KTX: South Korea’s high-speed network goes from strength to strength
KTX – South Korea’s high-speed train service – has doubled its number of daily passengers since launching 13 years ago. Here, Juhyung Lee, Senior Advisor at the UIC and Secondee from Korail (the Korea Railroad Corporation), explores the different operational elements of the high-speed service and how its continued development will play a crucial role in the future of South Korea’s economy.
In 1899 the first train journey in South Korea travelled from Seoul to Incheon and reached speeds of only 20km/h. This milestone paved way for many regional railway lines to be built throughout the country, which contributed remarkably to Korea’s economic growth. Now, the Korea Railroad Corporation (Korail) is dedicated to being a trustworthy organisation for Korean citizens and is a major player in leading the modernisation and industrialisation of Korea.
In 2004 the first Korean High Speed Train (KTX) was launched and travelled the 412km-long route from Seoul to Busan (the second largest city in South Korea). At the time this was the world’s fifth high-speed rail service and it enabled Korail to connect cities across the country within just a few hours of each other. KTX changed Korean citizens’ ability to travel and boosted the local economy.
In operation now for 13 years, the high-speed line has been extended to 596km in length. The overall length of South Korea’s railway network is 3,917km. At the time the high-speed line opened, the average number of passengers was 72,000 per day, but this has now doubled to approximately 162,000.
By the end of 2016, the cumulative number of passengers travelled was 586 million; impressive figures considering South Korea has a population of just over 50 million. It means that on average every Korean has experienced the KTX 10 times or more in their lives. There are now 231 daily weekday KTX operations, and up to 263 daily operations at the weekend. It has become an indispensable means of transportation for travel, commuting, and business trips.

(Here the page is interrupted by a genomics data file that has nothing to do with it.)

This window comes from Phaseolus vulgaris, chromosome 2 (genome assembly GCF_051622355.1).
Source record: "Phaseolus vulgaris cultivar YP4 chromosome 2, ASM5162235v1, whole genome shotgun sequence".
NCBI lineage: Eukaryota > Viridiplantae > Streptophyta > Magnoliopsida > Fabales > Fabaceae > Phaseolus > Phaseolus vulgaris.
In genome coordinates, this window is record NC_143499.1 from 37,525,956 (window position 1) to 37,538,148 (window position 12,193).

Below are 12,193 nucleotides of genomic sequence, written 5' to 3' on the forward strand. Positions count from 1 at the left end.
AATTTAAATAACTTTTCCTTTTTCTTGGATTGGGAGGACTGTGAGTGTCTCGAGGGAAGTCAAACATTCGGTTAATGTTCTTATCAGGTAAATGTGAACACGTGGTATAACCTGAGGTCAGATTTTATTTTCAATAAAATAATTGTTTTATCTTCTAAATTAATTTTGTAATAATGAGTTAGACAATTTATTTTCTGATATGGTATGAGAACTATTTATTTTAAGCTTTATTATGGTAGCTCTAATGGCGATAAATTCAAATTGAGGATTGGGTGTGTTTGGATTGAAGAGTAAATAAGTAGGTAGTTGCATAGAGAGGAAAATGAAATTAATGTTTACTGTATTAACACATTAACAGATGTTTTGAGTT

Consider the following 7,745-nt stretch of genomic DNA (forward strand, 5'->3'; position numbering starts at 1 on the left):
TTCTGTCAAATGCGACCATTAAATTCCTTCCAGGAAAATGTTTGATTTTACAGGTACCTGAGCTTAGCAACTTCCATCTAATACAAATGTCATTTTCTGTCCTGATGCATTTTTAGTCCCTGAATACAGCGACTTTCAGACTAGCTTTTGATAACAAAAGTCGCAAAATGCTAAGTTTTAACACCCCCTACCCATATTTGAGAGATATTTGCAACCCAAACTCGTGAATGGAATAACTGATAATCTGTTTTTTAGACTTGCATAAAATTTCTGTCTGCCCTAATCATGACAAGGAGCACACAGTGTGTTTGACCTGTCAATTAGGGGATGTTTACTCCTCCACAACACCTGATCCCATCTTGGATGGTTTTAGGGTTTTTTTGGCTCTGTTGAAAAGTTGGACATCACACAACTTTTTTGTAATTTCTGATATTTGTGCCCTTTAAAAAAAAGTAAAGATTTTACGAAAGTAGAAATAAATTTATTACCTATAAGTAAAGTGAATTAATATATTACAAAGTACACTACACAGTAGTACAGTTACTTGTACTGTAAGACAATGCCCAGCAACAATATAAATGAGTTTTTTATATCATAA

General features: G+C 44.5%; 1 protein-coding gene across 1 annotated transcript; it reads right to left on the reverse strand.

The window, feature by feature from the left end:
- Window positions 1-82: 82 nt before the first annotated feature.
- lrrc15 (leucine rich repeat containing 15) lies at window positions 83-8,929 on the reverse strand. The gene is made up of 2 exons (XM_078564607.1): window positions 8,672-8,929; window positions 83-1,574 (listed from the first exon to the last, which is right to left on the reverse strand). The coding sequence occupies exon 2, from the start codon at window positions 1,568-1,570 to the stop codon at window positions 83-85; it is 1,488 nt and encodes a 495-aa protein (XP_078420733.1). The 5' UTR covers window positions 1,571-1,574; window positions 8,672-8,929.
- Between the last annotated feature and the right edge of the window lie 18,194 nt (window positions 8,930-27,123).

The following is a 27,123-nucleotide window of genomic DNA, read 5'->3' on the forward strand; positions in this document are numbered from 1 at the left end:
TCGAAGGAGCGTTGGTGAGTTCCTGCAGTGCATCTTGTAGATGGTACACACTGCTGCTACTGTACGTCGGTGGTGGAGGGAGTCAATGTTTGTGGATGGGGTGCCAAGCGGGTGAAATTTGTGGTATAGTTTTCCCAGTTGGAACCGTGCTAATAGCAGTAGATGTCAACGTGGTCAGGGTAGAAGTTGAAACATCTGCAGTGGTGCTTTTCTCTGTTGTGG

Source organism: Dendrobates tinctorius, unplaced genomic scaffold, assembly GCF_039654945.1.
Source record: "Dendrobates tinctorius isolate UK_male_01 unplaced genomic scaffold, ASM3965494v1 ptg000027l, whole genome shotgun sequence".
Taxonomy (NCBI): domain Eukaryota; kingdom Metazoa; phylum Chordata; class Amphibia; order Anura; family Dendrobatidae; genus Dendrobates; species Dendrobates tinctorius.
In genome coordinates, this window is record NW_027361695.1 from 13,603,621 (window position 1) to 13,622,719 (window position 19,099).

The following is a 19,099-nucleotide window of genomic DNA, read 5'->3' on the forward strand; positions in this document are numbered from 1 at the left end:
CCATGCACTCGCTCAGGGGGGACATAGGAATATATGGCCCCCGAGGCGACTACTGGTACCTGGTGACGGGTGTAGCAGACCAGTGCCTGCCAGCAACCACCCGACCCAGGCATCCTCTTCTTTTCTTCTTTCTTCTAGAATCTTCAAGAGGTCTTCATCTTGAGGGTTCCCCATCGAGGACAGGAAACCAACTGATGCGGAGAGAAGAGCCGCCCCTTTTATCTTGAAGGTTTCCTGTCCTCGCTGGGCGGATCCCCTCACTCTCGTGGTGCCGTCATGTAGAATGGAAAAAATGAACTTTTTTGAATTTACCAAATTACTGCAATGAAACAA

Above all, KTX services are renowned for running like clockwork; the punctuality of KTX was 99.9% in 2015, which constituted a world record. Furthermore, Korail’s safety record stands out around the world, thanks to their preventative safety management systems. Safety statistics for KTX are 0.058 accidents per one million kilometres.
KTX is not only fast and safe but also very environmentally-friendly. When one passenger travels from Seoul to Busan using the KTX, it is the equivalent of planting 12 pine trees; demonstrating how the transportation system not only takes into consideration every day quality of life, leisure, and culture, but also the environment.
Customer service on the network has evolved over time and travellers can now enjoy ‘ticketless’ journeys; everyone can easily purchase a ticket via their mobile phone. Passengers can also use the smart ‘Korail Talk +’ application, which provides a range of information from ticket reservations to real-time journey information. Korail’s ticketless rate is approximately 70% which demonstrates South Korea’s highly developed IT industry.